March 31, 2017

KYLIE’S ROOM | Proleptic Decay and Decrepitude: Why Listen to the S-Town Podcast

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If you’re looking for something to binge on, listen to the new podcast S-Town. S-Town, narrated by reporter Brian Reed, is a collaboration between the creators of Serial and This American Life. Much like how Netflix releases new seasons of their original series, S-Town was released in its entirety on March 28th and, as a result, I have subsequently spent the last 24 hours engrossed in the lives of Woodstock, Alabama’s residents.

The podcast originates purely from rumor. Reporter Brian Reed is drawn into the world of Woodstock by an email from a man named John B. McLemore who wants Reed to investigate a potential police cover up that involves the son of a wealthy family. John doesn’t know the details, but swears that he heard that the guy who did it was bragging about it in front of the Little Caesars in town. Reed agrees, and begins to dig deeper into the potential murder – but by episode two that story line is moot once Reed figures out that the murder in question never occurred. Reed discovers that they guy who was “murdered” is actually alive, and the guy who “murdered” him was never bragging about it in front of a Little Caesars. Here, as a true crime and mystery lover, I was left wondering what direction the podcast would take, as I had pegged it as a part of the true crime genre. What comes next I would have never expected, and it led me to binge listen to three hour-long episodes in the span of one night.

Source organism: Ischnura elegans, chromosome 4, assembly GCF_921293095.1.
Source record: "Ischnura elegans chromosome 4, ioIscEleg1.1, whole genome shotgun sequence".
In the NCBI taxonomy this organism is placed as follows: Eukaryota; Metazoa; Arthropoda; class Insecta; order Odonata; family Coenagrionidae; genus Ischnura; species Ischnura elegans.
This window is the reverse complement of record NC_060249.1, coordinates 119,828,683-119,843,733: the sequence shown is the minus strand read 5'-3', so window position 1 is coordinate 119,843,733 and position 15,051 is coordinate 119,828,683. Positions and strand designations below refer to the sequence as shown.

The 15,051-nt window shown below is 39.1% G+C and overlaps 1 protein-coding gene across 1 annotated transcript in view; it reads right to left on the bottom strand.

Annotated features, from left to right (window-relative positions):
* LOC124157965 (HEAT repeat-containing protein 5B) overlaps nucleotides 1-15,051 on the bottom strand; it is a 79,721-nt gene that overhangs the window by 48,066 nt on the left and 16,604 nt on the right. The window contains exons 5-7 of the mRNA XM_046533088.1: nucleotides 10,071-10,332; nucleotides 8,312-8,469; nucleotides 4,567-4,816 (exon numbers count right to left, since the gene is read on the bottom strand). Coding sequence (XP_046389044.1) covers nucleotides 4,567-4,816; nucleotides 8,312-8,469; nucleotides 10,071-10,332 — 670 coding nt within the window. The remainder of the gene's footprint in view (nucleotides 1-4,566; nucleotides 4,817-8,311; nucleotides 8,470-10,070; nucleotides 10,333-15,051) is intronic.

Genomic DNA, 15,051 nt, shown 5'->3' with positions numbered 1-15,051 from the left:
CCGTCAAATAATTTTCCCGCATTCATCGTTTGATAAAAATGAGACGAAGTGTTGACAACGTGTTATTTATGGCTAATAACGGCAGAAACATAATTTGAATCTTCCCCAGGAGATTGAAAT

S-Town, much like its predecessors This American Life and Serial, creates a narrative. Unlike a lot of podcasts that only include interviews or discussion from the host, S-Town combines both. The creator, Brian Reed, integrates phone calls, interviews, recorded conversation and his own narration in order to create a story where the mystery isn’t in the murder—the mystery of the story is John himself. The podcast is centered around eccentric, wealthy and global warming-obsessed John and the people in his conservative town who he often clashes with. There are his cousins Rita and Charles who may have ill intentions, his troubled unofficially adopted son Trevor, the police department he swears is corrupt, a tattoo parlor he seems frequent too often and much more. Listeners will spend the entire eight episodes wondering why John chose to stay in Woodstock—which he refers to as a place of “proleptic decay and decrepitude”—and why people chose to stay around John. There are so many twists, dead ends and under answered questions that leave you wondering, “Who is John B. McLemore?”

S-Town stands by itself in light of the popularity of This American Life and Serial. It is different from Serial in that it flows without sudden backtracking, in addition to the fact that Reed doesn’t position himself into the story, in contrast to Serial’s Sarah Koenig. Reed does, obviously, have a connection to the story’s main character John as well as the people in John’s life, but he does not distract from the ultimate goal of the podcast- figuring out who John B. McLemore is. In addition, with respect to This American Life, the story doesn’t end with the episode—it continues chapter by chapter. What is unique about S-Town is that it offers much more than a simple story; while the focus is certainly on John, there are so many smaller sub-plots in the background about the people that John has impacted in his life and certainly in his absence. While some parts are admittedly difficult (Episode 3) or frustrating to listen to because they make you doubt the intentions of those who surround John, those aspects of the podcast are what make it so interesting and leave you wanting more. A unique story with a certainly unexpected outcome, I sincerely hope that Reed elaborates more on the life of the residents of Woodstock, and of course, on the life of John. Having finished the podcast, I plan on binge listening again quite soon.